in cold blood. by truman capote.

In 1959 Kansas the Clutter family were murdered in the early hours of the morning. The killers left no clues and there was no apparent motive. On assignment from The New Yorker, Truman Capote was sent to cover the story. “In Cold Blood” was the end result.

As an artist, Capote is a master of his medium. The original title of my blog was Plain Simple English. I think I’ll reclaim it. Because it seems to be the very thing that most draws me to literature. Mark Twain. Harper Lee – who, coincidentally, was Capote’s childhood friend and research assistant when he began this, his final novel. Hemingway. And Truman. There’s nothing forced or flowery about the way Capote writes. He handles the American language wish such ease, you hardly realise he’s handling it at all. And the detail…oh, the detail.

It would have been easy to tell the story of the the Clutter family and the men who murdered them in a sensational style. But Capote, the writer, saw an opportunity that appealed to his inner eccentric and the result was the creation of a new genre – true crime. According to Capote, all details, facts and conversations contained in “In Cold Blood” are drawn from interviews or public record, i.e. conversations Capote himself had with key figures or testimony/evidence taken from the criminal investigation and subsequent trial transcripts.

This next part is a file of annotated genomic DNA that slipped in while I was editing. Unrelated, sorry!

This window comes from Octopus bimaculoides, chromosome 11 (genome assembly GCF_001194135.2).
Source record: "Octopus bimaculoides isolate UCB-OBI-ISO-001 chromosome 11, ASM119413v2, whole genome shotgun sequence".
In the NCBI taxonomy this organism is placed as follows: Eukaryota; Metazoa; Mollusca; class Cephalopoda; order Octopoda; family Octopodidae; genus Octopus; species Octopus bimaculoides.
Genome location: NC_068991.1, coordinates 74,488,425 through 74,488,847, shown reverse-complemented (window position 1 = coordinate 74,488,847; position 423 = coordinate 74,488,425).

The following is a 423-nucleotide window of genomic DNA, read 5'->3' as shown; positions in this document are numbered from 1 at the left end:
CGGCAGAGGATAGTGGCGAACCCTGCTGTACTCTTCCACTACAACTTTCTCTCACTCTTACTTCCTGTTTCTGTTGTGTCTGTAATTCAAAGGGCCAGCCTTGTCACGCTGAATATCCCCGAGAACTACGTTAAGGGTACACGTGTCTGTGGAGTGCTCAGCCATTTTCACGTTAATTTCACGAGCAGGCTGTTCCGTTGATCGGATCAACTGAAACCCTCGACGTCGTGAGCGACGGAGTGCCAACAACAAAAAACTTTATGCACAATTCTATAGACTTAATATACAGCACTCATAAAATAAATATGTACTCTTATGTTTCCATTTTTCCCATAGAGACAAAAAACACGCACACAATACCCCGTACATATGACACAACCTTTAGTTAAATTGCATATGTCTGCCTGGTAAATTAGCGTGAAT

Truman Capote In Cold Blood

“In Cold Blood: A True Account of Multiple Murders and its Consequences”

Though the novel is entirely ‘objective’, there’s a heavy focus on the life of one of the murderers, Perry Smith. And this is where it really messed with my head. When I felt myself being pulled into the life on the page and connecting, in a very emotional way, with the trauma of it all. Then I’d have to pull myself back with a ‘This isn’t a novel. It’s barely bearable. There is no justification.’ The Clutters were real. Nancy’s red dress was real. And she was buried in it.

Capote wasn’t ignorant of this undertone – and I don’t think he set out to create it. The history and the man (Perry Smith) were formed long before Capote entered the picture. He did, however, choose a very poignant title, more to make a point – I (Capote) offer no excuse – than to state a fact.

I expected a very visceral reaction to Truman’s book. What I didn’t expect was for it to act as a magnifying glass in examining the death penalty the way it did.

So, there we are. “In Cold Blood” is a literary masterpiece, as relevant today as it was when it was first published fifty years ago. It also raises quite a few (arguably) moral and sociological questions as well. You should read it. If only so you can come back and tell me I’m wrong.

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